Inquiry into seaplane crash that killed millionaire Richard Cousins finds pilot choked on toxic gas

A horrific seaplane crash that killed a British business tycoon and his family was likely caused by the pilot choking on carbon monoxide, an inquiry has found.

Richard Cousins, his fiance Emma Bowden and their children died when their DHC-2 Beaver nosedived into Jerusalem Bay on the Hawkesbury River on New Year’s Eve in 2017.

Mr Cousins, 58, Ms Bowden, 48, her daughter Hannah, 11, Mr Cousins’ adult sons William and Edward, and pilot Gareth Morgan all died in the crash. 

The Australian Transport Safety Bureau on Friday revealed Mr Morgan was most likely incapacitated by carbon monoxide poisoning before crashing.

An aviation medical specialist recommended investigators undertake carbon monoxide testing on the blood samples of the six victims.  

Toxicology testing found the pilot and two of the passengers had elevated levels of the gas in their blood, the ATSB said.

Victims Emma Bowden, 48, and her daughter Heather, 11, (pictured) in front of Sydney Opera House days before the single-engine DHC-2 Beaver plane plunged into the Hawksbury River

Victims Emma Bowden, 48, and her daughter Heather, 11, (pictured) in front of Sydney Opera House days before the single-engine DHC-2 Beaver plane plunged into the Hawksbury River

Victims Emma Bowden, 48, and her daughter Heather, 11, (pictured) in front of Sydney Opera House days before the single-engine DHC-2 Beaver plane plunged into the Hawksbury River

The Bureau re-examined the crashed plane and tested another Beaver aircraft to replicate the potential source of carbon monoxide in the aircraft cabin (pictured, the wreckage being recovered)

The Bureau re-examined the crashed plane and tested another Beaver aircraft to replicate the potential source of carbon monoxide in the aircraft cabin (pictured, the wreckage being recovered)

The Bureau re-examined the crashed plane and tested another Beaver aircraft to replicate the potential source of carbon monoxide in the aircraft cabin (pictured, the wreckage being recovered)

The group were in Australia on a family holiday but died flying back from lunch at Cottage Point to Sydney Harbour ahead of the New Year’s Eve fireworks display.

The businessman’s cricket mad sons were in the country to watch the Ashes. 

‘The ATSB considers the levels of carbon monoxide were likely to have adversely affected the pilot’s ability to control the aircraft,’ ATSB Chief Commissioner Greg Hood said in a statement on Friday. 

The bureau then re-examined the crashed plane and tested another Beaver aircraft to replicate the potential source of carbon monoxide in the cabin. 

Investigators found pre-existing cracking of the seaplane’s engine collector-ring, which could lead to exhaust leakage, and a breach in the plane’s firewall, which can allow gases from the engine bay to enter the cabin.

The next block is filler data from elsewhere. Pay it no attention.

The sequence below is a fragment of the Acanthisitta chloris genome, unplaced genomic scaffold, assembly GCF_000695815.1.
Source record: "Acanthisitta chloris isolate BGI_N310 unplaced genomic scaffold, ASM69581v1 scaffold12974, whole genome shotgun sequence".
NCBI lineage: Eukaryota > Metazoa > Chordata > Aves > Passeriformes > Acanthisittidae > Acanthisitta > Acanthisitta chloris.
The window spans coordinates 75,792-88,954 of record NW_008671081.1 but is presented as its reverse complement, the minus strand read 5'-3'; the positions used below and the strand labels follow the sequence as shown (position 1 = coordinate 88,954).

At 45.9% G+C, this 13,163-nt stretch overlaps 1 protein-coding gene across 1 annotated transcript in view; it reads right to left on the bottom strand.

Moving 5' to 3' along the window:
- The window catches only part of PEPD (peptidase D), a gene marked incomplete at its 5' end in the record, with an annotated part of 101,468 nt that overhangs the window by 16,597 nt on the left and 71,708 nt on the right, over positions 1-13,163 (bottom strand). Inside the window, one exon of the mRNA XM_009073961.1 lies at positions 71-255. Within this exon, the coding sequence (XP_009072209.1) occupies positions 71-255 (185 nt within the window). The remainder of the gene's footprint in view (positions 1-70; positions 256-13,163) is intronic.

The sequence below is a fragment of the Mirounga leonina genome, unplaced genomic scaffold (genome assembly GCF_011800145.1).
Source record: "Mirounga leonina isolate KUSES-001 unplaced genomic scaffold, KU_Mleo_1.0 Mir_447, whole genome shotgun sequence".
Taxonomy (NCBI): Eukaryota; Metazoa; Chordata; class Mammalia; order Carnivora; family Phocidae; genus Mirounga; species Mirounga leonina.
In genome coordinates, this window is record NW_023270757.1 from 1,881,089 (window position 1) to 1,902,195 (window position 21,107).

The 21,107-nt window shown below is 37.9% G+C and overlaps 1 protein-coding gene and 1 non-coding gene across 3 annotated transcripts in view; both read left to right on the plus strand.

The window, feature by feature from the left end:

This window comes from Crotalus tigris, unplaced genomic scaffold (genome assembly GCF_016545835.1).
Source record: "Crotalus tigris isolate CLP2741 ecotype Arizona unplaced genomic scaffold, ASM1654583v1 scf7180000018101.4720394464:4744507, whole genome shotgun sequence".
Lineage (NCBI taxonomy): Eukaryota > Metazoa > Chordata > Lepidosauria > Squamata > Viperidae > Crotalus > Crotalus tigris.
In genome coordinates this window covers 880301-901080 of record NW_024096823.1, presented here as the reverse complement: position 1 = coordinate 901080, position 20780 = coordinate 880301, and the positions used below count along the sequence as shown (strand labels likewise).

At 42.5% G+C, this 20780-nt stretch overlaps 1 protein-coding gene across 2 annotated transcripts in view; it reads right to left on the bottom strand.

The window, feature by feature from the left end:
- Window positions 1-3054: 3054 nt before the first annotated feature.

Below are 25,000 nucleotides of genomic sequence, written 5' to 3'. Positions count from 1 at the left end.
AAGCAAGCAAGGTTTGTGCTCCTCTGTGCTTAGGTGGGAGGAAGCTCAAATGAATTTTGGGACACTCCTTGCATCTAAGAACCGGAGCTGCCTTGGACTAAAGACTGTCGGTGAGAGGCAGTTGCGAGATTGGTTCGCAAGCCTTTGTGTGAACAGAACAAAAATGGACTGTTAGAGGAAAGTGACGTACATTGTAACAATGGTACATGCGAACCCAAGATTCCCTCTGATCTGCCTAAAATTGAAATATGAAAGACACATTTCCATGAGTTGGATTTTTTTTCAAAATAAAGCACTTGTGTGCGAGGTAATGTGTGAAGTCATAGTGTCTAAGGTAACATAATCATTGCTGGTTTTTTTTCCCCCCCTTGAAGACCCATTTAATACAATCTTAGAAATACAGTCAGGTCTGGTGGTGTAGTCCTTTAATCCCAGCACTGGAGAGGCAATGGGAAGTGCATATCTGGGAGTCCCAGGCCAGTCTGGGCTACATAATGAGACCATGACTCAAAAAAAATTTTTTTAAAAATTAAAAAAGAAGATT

British tycoon Richard Cousins (pictured), his fiance Emma Bowden and their respective died when a hire seaplane nosedived into Jerusalem Bay on the Hawkesbury River on New Year's Eve in 2017

British tycoon Richard Cousins (pictured), his fiance Emma Bowden and their respective died when a hire seaplane nosedived into Jerusalem Bay on the Hawkesbury River on New Year's Eve in 2017

British tycoon Richard Cousins (pictured), his fiance Emma Bowden and their respective died when a hire seaplane nosedived into Jerusalem Bay on the Hawkesbury River on New Year’s Eve in 2017

Carbon monoxide toxicology testing found the pilot and two of the passengers had elevated levels of the gas in their blood (pictured, salvage personnel recover the wreckage)

Carbon monoxide toxicology testing found the pilot and two of the passengers had elevated levels of the gas in their blood (pictured, salvage personnel recover the wreckage)

Carbon monoxide toxicology testing found the pilot and two of the passengers had elevated levels of the gas in their blood (pictured, salvage personnel recover the wreckage)

‘Having discounted other potential sources of carbon monoxide exposure, the ATSB considers it likely that the pilot and passengers were exposed to carbon monoxide inside the aircraft cabin,’ Mr Hood said. 

‘Further, the ATSB found a breach in the firewall from missing bolts used to secure access panels in the firewall under the instrument panel in the cabin. Any breach in the firewall can allow the ingress of gases from the engine bay into the cabin.’ 

Investigators found pre-existing cracking of the seaplane’s engine collector-ring, which could lead to exhaust leakage, and a breach in the plane’s firewall, which can allow gases from the engine bay to enter the cabin.

The discovery has led the ATSB to issue safety advisory notices to the industry focusing on the prevention and detection of carbon monoxide in piston-engine aircraft.

The bureau released its preliminary report into the fatal crash in January 2018, which found no evidence of problems with the DHC-2 Beaver.

Investigators instead turned their attention to Mr Morgan’s actions moments before the crash.  

Mr Cousins and Ms Bowden (pictured, right) were due to marry in June 2018 and had been living together with her daughter Heather (left) in Tooting, south-west London